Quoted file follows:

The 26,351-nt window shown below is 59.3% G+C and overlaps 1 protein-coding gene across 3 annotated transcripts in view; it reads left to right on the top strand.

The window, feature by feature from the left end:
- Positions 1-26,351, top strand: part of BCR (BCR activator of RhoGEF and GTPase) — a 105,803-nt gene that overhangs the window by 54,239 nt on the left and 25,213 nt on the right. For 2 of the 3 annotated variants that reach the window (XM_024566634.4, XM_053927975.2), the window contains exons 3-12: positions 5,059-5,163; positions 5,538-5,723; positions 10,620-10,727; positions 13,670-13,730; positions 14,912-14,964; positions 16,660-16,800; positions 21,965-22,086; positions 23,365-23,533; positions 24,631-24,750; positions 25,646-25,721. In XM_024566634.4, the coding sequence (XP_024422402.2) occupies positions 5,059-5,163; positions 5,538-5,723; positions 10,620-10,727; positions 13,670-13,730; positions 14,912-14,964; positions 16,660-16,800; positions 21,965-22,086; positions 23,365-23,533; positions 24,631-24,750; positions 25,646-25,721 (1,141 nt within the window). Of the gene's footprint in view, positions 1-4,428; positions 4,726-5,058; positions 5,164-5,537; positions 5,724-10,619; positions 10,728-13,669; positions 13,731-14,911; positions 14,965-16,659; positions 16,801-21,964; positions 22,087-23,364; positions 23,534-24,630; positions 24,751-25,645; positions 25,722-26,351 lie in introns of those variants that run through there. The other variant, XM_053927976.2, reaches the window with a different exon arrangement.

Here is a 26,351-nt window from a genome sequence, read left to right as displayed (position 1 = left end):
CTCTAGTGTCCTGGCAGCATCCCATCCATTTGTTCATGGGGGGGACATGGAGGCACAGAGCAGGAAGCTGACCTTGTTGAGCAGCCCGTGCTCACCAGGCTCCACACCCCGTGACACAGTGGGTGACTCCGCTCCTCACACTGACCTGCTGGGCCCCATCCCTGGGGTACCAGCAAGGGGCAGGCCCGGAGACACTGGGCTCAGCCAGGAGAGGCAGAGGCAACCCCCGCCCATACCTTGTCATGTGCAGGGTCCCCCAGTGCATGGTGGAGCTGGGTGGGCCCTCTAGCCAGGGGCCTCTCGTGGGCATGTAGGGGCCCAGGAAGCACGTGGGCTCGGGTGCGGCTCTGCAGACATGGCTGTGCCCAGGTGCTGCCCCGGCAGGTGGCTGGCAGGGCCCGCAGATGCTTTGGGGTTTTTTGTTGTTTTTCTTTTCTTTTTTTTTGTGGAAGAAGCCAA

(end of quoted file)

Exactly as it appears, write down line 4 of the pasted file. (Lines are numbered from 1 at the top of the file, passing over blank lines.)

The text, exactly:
Here is a 26,351-nt window from a genome sequence, read left to right as displayed (position 1 = left end):